It’s a bit of a cliche, but first keep in mind a few important things: Every generation has dozens of SKUs labeled i7. Today, for the most direct comparison, we talk about Hedt I7s and Xeon.
HEDT i7 is a boxed-out XEMON, and its performance is different from that of the boxed-out XEMON chip. How much core work, how much cache work, how stable it is at a given speed or at a given voltage…… All of this worked. (I’ll continue to refer to Jacob VanWagoner’s advice on how Intel designs and manufactures so many CPUs. To learn more about the sorting process.)
The main features that Hedt chips are missing from Xeon are:
The ability to interact with multiple CPUs in the system.
Low-power variants (although there is a low-power i7 outside the HEDT stack).
Availability of more kernels and more caches in the product stack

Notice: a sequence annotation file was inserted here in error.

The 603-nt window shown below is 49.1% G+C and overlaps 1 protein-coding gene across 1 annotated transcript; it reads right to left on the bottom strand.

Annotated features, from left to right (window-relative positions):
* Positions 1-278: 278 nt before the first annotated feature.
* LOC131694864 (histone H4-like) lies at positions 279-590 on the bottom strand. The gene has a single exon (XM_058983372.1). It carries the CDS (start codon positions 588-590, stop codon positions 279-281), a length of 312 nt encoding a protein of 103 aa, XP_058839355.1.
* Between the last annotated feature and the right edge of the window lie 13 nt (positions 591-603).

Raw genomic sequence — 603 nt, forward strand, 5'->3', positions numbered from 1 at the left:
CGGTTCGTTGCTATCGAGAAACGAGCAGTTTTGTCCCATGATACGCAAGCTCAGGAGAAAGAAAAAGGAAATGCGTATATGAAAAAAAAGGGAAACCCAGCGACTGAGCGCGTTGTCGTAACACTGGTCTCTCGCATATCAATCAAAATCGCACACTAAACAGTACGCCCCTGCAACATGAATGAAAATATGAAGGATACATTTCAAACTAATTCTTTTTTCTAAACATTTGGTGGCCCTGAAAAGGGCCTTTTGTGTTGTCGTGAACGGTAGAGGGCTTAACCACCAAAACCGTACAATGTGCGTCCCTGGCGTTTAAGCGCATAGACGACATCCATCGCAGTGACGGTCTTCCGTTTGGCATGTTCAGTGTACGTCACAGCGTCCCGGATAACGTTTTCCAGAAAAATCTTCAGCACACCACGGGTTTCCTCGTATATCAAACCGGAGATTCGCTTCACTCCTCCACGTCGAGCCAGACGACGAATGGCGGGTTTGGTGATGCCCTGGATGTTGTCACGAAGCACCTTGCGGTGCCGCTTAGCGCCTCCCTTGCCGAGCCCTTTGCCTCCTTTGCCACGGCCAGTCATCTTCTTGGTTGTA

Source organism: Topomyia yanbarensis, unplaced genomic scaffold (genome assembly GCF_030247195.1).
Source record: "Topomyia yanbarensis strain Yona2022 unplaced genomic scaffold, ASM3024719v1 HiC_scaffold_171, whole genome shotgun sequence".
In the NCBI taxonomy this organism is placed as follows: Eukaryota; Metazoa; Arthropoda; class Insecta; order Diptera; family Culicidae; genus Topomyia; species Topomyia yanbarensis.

Key features you found in Xeons that Hedt chips don’t have:
Unlock the core frequency multiplier (all HEDT i7 can overclock.)
Note that we see support for Xeon appearing:
Neither of these things is available in HEDT i7s (although again, they are available in i7s outside HEDT).
That last point brings me back to the beginning… Both Xeon and i7 processors of the same generation have dozens of SKUs. While Xeon shares a lot with Hedt i7, there are exceptions to the rule. If you try to make a broad claim that covers all brands i7 and all brand power brands, you’ll quickly find that there are few broad claims that can be made without tripping over various exceptions